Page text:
At least eight local education unions lost official collective bargaining power after members failed to vote for recertification, according to preliminary results from the Wisconsin Employment Relations Commission.

Teachers from the Melrose-Mindoro, La Farge and North Crawford school districts as well as support staff from Arcadia and Cochrane-Fountain City, educational assistants and food service personnel from Holmen and teacher assistants from La Crosse did not gather the 51 percent majority required by state law for recertification.

The voting period ran from Nov. 29 to Dec. 19. During that time, union members could call a toll-free number to cast a vote. Non-votes are counted against certification.

Of the eight local unions that failed to recertify, on average, only 44 percent of union members cast a vote. In all but one instance, more than 90 percent of those who did cast a vote voted in favor of recertification. In Cochrane-Fountain City, that number was 80 percent.

It’s possible that those who did not cast votes did so intentionally, knowing it would be counted as a vote against recertification, but it’s also possible that others simply forgot or didn’t know they needed to vote.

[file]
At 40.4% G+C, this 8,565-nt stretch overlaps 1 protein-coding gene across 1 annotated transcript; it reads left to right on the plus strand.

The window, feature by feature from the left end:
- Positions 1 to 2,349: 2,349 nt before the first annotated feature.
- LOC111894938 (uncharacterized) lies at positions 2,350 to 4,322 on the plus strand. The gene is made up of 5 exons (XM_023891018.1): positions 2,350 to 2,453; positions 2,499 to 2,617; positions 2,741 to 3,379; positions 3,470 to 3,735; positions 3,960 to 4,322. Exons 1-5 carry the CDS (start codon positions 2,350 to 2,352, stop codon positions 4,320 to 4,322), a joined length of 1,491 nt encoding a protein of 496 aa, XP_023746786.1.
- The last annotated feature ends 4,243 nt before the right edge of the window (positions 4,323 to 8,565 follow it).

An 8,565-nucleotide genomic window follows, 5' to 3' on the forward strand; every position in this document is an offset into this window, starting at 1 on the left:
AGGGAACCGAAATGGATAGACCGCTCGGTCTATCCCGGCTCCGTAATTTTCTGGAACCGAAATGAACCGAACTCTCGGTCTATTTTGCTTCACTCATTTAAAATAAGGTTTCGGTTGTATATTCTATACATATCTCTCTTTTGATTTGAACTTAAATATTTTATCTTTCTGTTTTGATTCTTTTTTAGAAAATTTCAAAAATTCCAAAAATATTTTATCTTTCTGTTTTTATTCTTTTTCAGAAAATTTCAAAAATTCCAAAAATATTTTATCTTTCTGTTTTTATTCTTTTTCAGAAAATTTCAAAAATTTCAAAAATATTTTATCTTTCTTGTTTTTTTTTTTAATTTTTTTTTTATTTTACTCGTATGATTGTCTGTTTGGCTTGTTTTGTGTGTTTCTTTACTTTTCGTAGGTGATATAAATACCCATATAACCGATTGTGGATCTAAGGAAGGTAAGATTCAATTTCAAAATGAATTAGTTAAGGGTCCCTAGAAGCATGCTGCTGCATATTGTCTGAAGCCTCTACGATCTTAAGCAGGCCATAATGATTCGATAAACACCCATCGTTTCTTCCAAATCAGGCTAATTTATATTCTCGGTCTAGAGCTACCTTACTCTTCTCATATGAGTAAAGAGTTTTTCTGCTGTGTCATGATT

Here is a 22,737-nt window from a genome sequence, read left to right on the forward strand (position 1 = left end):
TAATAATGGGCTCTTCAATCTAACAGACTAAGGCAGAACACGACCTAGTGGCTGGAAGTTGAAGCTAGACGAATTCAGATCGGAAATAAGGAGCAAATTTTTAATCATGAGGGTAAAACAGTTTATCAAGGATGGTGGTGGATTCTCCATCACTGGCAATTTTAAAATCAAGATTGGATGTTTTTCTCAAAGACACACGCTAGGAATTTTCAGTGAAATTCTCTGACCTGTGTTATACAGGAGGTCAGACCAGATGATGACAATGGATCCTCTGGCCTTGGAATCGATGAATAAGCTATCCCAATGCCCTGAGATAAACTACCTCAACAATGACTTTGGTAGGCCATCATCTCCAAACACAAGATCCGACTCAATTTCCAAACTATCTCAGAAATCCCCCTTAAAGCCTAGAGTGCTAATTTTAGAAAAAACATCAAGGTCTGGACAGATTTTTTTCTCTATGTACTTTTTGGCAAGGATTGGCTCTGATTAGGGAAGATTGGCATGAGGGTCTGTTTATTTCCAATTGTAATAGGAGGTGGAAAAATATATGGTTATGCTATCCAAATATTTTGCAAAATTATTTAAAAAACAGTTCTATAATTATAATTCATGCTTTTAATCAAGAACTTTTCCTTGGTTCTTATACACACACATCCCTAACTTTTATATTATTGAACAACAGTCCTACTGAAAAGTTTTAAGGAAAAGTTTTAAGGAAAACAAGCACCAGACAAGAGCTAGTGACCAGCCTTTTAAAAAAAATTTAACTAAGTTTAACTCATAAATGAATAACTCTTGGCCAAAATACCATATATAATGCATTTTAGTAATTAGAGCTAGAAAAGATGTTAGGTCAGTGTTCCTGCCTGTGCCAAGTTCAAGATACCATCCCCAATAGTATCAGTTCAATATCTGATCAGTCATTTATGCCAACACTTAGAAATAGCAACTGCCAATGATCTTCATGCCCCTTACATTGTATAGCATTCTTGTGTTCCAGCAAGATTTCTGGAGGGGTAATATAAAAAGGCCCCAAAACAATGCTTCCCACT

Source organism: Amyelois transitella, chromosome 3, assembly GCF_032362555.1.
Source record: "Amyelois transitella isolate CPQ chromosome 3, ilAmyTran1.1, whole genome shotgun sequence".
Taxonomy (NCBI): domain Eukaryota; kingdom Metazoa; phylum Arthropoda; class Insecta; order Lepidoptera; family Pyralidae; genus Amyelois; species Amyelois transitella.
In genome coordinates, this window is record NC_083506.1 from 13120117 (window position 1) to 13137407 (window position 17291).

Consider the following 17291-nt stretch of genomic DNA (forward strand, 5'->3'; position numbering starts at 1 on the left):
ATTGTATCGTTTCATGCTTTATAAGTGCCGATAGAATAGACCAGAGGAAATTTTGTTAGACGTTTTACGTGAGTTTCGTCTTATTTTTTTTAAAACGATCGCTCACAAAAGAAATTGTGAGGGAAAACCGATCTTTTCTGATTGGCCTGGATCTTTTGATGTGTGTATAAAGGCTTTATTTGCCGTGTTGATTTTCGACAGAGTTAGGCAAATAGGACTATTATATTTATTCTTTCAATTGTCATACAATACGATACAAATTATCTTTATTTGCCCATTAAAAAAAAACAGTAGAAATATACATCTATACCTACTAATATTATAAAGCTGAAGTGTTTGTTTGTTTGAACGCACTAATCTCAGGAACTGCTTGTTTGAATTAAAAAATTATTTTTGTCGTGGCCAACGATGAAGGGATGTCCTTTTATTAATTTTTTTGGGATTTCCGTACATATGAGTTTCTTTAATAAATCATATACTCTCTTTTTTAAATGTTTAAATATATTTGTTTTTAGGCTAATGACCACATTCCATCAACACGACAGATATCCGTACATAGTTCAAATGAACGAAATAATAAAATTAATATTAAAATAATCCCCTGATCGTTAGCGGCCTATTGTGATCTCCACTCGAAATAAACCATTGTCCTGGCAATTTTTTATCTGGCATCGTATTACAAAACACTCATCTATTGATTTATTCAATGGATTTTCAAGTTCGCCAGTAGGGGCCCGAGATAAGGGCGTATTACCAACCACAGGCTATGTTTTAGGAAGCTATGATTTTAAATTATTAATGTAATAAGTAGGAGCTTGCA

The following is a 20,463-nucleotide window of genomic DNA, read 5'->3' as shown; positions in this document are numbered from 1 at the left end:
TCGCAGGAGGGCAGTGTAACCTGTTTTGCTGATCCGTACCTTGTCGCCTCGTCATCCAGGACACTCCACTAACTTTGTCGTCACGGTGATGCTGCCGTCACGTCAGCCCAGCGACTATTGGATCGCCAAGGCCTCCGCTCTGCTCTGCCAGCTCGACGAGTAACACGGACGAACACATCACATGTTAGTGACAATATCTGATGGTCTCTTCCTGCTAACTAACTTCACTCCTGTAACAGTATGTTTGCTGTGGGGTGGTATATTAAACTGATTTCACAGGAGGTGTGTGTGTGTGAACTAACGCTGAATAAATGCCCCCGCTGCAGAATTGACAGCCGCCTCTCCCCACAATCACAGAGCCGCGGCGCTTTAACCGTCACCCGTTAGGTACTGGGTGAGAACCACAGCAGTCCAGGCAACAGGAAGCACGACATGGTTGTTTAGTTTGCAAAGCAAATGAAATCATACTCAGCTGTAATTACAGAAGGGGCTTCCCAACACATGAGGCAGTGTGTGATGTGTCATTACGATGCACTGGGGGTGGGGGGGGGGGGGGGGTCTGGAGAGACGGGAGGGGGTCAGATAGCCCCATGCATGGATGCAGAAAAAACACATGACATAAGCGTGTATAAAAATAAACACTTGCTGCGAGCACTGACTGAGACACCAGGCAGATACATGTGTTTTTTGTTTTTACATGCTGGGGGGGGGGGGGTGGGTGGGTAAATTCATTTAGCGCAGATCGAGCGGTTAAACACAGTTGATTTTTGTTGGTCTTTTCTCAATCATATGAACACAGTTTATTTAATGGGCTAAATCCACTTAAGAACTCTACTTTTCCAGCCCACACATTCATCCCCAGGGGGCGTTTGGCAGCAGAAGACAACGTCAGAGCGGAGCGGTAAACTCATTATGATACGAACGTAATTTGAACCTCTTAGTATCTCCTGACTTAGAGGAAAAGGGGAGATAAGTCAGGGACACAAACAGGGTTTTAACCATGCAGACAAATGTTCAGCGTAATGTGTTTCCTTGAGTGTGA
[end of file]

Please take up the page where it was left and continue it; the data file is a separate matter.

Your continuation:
Although Wisconsin lawmakers effectively stripped public unions of their collective bargaining rights with the passage of Act 10 in 2011, educators retained the ability to negotiate base pay, said Steve Salerno, La Crosse’s associate superintendent of human resources.

“But that doesn’t mean we don’t still sit with them and confer on topics of mutual interest and treat the employees with mutual respect,” he said. “I don’t foresee us changing this practice.”

Holmen District Administrator Dale Carlson said he didn’t foresee the failure to recertify to have much of an impact on the district, emphasizing that the administration and the employees have a positive relationship and an effective communication process in place.

“We will still reference (the uncertified unions) as an employee group,” he said. “The structure perhaps has changed a bit, but we’re not concerned one bit about this.”

In La Crosse, education union leadership pushed hard to encourage all union members to vote for recertification this fall, said John Havlicek, a Spanish teacher at Central High and president of the La Crosse teachers union.

Though billed as an opportunity to give educators the choice on whether they want to join a union, Havlicek said the recertification vote requirement is part of a “political agenda” to dismantle unions.

“Ninety percent of the teachers in La Crosse want to be in the union,” he said. “And of the 10 percent that don’t join the union, they most common (reason) is they just don’t like paying the dues.”

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